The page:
I am writing concerning the May 18 letter (“Drug importation lacks protections for patients“) in which Robyn M. Boerstling responded to an op-ed in support of L.D. 1272, a bill that will establish a safe and effective program of wholesale importation for lower-cost drugs.

This program follows the model I wrote working with the Portland-based National Academy for State Health Policy. The program must be approved by the secretary of the U.S. Health and Human Services Department.

Let’s be clear. Maine’s program can be approved by the federal government only if the state’s system demonstrates safety on par with the national system and if the program system will generate savings. Once approved by the health and human services secretary, the drugs will be Food and Drug Administration-approved and labeled for the U.S. market. If it’s not safe, it won’t happen.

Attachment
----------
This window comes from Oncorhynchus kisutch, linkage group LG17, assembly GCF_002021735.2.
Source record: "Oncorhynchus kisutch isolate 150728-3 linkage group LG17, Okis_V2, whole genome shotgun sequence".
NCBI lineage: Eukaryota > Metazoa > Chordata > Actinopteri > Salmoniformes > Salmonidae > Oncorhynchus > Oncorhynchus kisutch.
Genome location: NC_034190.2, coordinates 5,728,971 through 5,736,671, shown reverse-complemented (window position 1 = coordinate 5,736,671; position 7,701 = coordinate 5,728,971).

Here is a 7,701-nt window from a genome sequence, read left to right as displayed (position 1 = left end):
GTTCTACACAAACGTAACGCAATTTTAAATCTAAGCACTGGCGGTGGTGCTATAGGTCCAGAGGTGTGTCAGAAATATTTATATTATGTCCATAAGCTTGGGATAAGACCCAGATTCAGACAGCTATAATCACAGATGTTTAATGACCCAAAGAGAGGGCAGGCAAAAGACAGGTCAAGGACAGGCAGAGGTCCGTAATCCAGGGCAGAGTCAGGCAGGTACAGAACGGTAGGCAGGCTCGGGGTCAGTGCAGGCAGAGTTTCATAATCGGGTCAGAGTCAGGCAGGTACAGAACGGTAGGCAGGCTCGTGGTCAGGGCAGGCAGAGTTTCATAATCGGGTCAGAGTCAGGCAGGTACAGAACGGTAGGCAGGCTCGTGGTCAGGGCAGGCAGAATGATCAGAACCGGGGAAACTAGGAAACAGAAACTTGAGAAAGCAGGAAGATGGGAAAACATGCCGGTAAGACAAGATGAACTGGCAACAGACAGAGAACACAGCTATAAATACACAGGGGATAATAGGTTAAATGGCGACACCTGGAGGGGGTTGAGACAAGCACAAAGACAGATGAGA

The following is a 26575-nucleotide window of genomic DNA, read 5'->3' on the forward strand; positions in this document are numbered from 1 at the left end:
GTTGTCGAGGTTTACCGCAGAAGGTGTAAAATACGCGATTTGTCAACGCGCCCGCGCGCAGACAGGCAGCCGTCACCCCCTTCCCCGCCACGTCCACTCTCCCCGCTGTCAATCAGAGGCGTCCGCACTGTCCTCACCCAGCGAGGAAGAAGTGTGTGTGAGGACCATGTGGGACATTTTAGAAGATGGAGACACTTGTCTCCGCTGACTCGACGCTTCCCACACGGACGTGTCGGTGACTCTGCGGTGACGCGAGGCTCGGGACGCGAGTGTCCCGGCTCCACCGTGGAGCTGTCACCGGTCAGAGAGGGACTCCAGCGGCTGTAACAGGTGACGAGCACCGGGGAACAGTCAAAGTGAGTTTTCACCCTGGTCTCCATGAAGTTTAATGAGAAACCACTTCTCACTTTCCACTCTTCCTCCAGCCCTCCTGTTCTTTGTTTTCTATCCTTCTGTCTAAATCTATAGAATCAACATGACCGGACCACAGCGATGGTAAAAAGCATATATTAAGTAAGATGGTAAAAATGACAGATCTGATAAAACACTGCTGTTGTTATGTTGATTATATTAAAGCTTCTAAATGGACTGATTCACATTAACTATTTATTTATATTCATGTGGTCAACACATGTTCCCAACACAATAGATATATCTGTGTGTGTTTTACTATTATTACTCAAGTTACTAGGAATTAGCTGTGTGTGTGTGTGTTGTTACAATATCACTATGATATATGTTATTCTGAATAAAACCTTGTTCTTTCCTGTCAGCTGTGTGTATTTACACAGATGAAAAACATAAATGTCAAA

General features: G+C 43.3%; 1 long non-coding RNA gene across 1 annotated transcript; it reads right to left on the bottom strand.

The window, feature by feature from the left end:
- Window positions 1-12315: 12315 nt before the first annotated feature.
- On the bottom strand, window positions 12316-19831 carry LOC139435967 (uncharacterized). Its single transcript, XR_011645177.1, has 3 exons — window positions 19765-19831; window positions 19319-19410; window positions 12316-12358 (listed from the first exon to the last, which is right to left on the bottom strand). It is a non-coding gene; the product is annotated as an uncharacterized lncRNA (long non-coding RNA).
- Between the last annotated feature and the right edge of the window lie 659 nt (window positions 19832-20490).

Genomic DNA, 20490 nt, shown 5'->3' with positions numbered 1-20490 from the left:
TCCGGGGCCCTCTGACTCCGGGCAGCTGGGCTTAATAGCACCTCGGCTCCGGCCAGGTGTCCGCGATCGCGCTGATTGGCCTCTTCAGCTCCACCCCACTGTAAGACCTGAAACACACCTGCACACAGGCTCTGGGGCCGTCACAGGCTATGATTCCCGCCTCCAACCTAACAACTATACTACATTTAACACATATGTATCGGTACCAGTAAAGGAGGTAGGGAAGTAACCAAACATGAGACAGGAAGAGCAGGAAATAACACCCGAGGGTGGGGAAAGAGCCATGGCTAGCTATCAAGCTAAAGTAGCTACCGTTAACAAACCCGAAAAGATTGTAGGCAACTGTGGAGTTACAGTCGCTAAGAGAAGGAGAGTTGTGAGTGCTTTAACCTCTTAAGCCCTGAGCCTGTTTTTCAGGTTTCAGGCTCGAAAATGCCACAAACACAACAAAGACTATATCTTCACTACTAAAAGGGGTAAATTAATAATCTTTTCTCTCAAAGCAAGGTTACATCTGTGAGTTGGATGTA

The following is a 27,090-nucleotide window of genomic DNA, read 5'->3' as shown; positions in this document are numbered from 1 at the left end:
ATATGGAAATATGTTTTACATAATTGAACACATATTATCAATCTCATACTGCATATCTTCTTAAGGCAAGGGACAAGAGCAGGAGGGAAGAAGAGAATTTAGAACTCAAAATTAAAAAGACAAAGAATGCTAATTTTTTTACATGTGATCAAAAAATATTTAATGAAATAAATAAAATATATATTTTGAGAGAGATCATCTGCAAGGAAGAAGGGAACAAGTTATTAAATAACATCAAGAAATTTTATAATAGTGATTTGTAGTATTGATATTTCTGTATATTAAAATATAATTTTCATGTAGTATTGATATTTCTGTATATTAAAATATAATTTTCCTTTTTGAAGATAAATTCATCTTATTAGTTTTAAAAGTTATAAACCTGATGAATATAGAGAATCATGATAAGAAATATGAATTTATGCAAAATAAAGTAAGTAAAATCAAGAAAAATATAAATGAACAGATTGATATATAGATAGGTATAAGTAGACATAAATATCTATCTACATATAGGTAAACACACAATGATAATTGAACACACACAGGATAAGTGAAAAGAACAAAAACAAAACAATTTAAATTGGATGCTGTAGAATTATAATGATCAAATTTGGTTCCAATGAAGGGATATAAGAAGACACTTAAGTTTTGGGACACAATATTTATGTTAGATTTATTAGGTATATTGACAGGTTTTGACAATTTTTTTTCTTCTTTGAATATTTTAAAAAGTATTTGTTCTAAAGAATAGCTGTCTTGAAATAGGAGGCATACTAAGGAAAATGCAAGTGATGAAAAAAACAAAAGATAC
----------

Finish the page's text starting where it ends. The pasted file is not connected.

Currently, at least 40 percent of FDA-approved prescription drugs come from outside the U.S. Today’s drug industry is global: manufacturing around the world in FDA-registered facilities and international distribution systems that meet FDA standards. A Maine importation program would rely on the systems that already exist, which already ensure consumer safety. A Maine importation program would simply create price competition here in the U.S., which is much needed as more and more Mainers struggle with high prescription drug costs.

Jane Horvath

Horvath Health Policy

College Park, Md.

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